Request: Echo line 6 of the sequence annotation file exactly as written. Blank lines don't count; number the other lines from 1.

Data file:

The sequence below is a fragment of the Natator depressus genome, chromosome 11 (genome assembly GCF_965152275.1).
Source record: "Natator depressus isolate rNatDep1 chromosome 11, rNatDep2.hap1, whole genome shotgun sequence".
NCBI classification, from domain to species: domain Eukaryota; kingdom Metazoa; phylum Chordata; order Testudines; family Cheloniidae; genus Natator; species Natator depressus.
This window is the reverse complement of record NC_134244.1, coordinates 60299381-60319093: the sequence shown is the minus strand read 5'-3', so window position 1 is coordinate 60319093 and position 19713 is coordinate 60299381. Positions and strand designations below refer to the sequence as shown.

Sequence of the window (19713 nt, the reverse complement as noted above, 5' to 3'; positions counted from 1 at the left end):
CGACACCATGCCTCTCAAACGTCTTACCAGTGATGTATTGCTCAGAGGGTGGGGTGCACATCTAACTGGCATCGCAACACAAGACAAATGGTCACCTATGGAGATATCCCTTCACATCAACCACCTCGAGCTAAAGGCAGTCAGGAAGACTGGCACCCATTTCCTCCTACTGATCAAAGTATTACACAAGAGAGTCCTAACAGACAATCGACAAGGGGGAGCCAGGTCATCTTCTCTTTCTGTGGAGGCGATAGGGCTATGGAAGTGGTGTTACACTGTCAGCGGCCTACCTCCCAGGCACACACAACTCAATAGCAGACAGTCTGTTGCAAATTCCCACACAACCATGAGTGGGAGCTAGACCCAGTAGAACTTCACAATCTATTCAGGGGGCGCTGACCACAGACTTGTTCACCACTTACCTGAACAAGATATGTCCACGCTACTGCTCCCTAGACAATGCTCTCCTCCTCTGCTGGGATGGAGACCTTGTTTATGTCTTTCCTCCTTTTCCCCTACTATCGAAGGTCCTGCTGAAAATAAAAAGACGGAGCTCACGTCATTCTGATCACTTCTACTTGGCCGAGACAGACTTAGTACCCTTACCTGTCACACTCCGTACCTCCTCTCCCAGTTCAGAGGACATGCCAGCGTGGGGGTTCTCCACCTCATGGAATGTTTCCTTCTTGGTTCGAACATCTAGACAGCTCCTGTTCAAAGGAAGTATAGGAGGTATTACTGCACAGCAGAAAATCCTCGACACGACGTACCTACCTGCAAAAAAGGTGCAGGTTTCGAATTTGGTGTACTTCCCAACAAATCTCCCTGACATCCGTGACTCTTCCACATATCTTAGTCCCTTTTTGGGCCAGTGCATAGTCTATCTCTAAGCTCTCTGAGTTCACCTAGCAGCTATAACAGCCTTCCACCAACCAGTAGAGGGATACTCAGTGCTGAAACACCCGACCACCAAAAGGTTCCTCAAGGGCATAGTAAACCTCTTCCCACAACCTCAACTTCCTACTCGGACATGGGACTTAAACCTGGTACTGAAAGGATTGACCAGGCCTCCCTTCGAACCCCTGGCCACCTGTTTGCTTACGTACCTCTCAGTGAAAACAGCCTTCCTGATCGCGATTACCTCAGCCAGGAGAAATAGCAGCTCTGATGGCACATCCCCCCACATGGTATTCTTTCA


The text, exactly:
CGACACCATGCCTCTCAAACGTCTTACCAGTGATGTATTGCTCAGAGGGTGGGGTGCACATCTAACTGGCATCGCAACACAAGACAAATGGTCACCTATGGAGATATCCCTTCACATCAACCACCTCGAGCTAAAGGCAGTCAGGAAGACTGGCACCCATTTCCTCCTACTGATCAAAGTATTACACAAGAGAGTCCTAACAGACAATCGACAAGGGGGAGCCAGGTCATCTTCTCTTTCTGTGGAGGCGATAGGGCTATGGAAGTGGTGTTACACTGTCAGCGGCCTACCTCCCAGGCACACACAACTCAATAGCAGACAGTCTGTTGCAAATTCCCACACAACCATGAGTGGGAGCTAGACCCAGTAGAACTTCACAATCTATTCAGGGGGCGCTGACCACAGACTTGTTCACCACTTACCTGAACAAGATATGTCCACGCTACTGCTCCCTAGACAATGCTCTCCTCCTCTGCTGGGATGGAGACCTTGTTTATGTCTTTCCTCCTTTTCCCCTACTATCGAAGGTCCTGCTGAAAATAAAAAGACGGAGCTCACGTCATTCTGATCACTTCTACTTGGCCGAGACAGACTTAGTACCCTTACCTGTCACACTCCGTACCTCCTCTCCCAGTTCAGAGGACATGCCAGCGTGGGGGTTCTCCACCTCATGGAATGTTTCCTTCTTGGTTCGAACATCTAGACAGCTCCTGTTCAAAGGAAGTATAGGAGGTATTACTGCACAGCAGAAAATCCTCGACACGACGTACCTACCTGCAAAAAAGGTGCAGGTTTCGAATTTGGTGTACTTCCCAACAAATCTCCCTGACATCCGTGACTCTTCCACATATCTTAGTCCCTTTTTGGGCCAGTGCATAGTCTATCTCTAAGCTCTCTGAGTTCACCTAGCAGCTATAACAGCCTTCCACCAACCAGTAGAGGGATACTCAGTGCTGAAACACCCGACCACCAAAAGGTTCCTCAAGGGCATAGTAAACCTCTTCCCACAACCTCAACTTCCTACTCGGACATGGGACTTAAACCTGGTACTGAAAGGATTGACCAGGCCTCCCTTCGAACCCCTGGCCACCTGTTTGCTTACGTACCTCTCAGTGAAAACAGCCTTCCTGATCGCGATTACCTCAGCCAGGAGAAATAGCAGCTCTGATGGCACATCCCCCCACATGGTATTCTTTCA